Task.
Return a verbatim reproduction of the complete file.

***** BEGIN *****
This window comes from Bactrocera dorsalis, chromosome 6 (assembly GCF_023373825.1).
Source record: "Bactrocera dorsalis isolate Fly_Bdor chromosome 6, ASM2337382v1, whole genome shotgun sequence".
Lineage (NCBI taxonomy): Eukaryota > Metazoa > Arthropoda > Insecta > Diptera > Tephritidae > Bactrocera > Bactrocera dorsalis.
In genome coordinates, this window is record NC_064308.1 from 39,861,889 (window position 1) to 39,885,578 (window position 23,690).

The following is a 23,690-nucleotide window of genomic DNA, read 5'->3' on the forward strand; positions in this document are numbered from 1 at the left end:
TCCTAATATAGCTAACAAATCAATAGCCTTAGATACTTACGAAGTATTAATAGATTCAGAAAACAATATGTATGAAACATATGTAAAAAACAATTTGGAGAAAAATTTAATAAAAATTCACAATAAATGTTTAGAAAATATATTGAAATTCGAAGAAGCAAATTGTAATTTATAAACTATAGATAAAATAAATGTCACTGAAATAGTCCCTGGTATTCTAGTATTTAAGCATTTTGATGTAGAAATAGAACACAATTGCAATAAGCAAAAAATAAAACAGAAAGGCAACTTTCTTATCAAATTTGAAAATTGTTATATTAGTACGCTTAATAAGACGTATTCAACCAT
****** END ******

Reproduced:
This window comes from Bactrocera dorsalis, chromosome 6 (assembly GCF_023373825.1).
Source record: "Bactrocera dorsalis isolate Fly_Bdor chromosome 6, ASM2337382v1, whole genome shotgun sequence".
Lineage (NCBI taxonomy): Eukaryota > Metazoa > Arthropoda > Insecta > Diptera > Tephritidae > Bactrocera > Bactrocera dorsalis.
In genome coordinates, this window is record NC_064308.1 from 39,861,889 (window position 1) to 39,885,578 (window position 23,690).

The following is a 23,690-nucleotide window of genomic DNA, read 5'->3' on the forward strand; positions in this document are numbered from 1 at the left end:
TCCTAATATAGCTAACAAATCAATAGCCTTAGATACTTACGAAGTATTAATAGATTCAGAAAACAATATGTATGAAACATATGTAAAAAACAATTTGGAGAAAAATTTAATAAAAATTCACAATAAATGTTTAGAAAATATATTGAAATTCGAAGAAGCAAATTGTAATTTATAAACTATAGATAAAATAAATGTCACTGAAATAGTCCCTGGTATTCTAGTATTTAAGCATTTTGATGTAGAAATAGAACACAATTGCAATAAGCAAAAAATAAAACAGAAAGGCAACTTTCTTATCAAATTTGAAAATTGTTATATTAGTACGCTTAATAAGACGTATTCAACCAT